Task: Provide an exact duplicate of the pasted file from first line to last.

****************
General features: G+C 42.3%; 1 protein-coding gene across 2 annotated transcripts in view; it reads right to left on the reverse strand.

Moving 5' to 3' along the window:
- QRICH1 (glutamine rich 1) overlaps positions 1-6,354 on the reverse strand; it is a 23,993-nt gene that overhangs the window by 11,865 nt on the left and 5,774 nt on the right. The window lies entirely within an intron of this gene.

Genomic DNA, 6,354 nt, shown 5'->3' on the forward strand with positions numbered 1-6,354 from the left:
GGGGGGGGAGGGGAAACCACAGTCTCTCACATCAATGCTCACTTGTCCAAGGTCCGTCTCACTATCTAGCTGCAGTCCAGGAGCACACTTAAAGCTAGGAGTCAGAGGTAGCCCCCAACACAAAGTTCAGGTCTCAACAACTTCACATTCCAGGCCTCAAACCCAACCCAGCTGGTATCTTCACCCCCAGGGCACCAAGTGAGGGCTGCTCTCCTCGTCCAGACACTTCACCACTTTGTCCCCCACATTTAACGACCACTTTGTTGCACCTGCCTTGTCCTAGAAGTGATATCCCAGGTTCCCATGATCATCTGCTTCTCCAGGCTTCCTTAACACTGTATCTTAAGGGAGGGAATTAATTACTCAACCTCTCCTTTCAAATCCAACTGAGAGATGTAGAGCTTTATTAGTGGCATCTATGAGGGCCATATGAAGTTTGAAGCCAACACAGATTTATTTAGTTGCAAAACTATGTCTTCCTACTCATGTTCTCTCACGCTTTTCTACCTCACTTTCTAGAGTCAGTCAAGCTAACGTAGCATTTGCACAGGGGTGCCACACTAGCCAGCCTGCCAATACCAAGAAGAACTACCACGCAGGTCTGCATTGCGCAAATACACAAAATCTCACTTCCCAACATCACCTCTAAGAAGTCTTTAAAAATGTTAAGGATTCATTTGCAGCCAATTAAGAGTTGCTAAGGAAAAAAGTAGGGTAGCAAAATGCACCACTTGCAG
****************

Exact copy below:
General features: G+C 42.3%; 1 protein-coding gene across 2 annotated transcripts in view; it reads right to left on the reverse strand.

Moving 5' to 3' along the window:
- QRICH1 (glutamine rich 1) overlaps positions 1-6,354 on the reverse strand; it is a 23,993-nt gene that overhangs the window by 11,865 nt on the left and 5,774 nt on the right. The window lies entirely within an intron of this gene.

Genomic DNA, 6,354 nt, shown 5'->3' on the forward strand with positions numbered 1-6,354 from the left:
GGGGGGGGAGGGGAAACCACAGTCTCTCACATCAATGCTCACTTGTCCAAGGTCCGTCTCACTATCTAGCTGCAGTCCAGGAGCACACTTAAAGCTAGGAGTCAGAGGTAGCCCCCAACACAAAGTTCAGGTCTCAACAACTTCACATTCCAGGCCTCAAACCCAACCCAGCTGGTATCTTCACCCCCAGGGCACCAAGTGAGGGCTGCTCTCCTCGTCCAGACACTTCACCACTTTGTCCCCCACATTTAACGACCACTTTGTTGCACCTGCCTTGTCCTAGAAGTGATATCCCAGGTTCCCATGATCATCTGCTTCTCCAGGCTTCCTTAACACTGTATCTTAAGGGAGGGAATTAATTACTCAACCTCTCCTTTCAAATCCAACTGAGAGATGTAGAGCTTTATTAGTGGCATCTATGAGGGCCATATGAAGTTTGAAGCCAACACAGATTTATTTAGTTGCAAAACTATGTCTTCCTACTCATGTTCTCTCACGCTTTTCTACCTCACTTTCTAGAGTCAGTCAAGCTAACGTAGCATTTGCACAGGGGTGCCACACTAGCCAGCCTGCCAATACCAAGAAGAACTACCACGCAGGTCTGCATTGCGCAAATACACAAAATCTCACTTCCCAACATCACCTCTAAGAAGTCTTTAAAAATGTTAAGGATTCATTTGCAGCCAATTAAGAGTTGCTAAGGAAAAAAGTAGGGTAGCAAAATGCACCACTTGCAG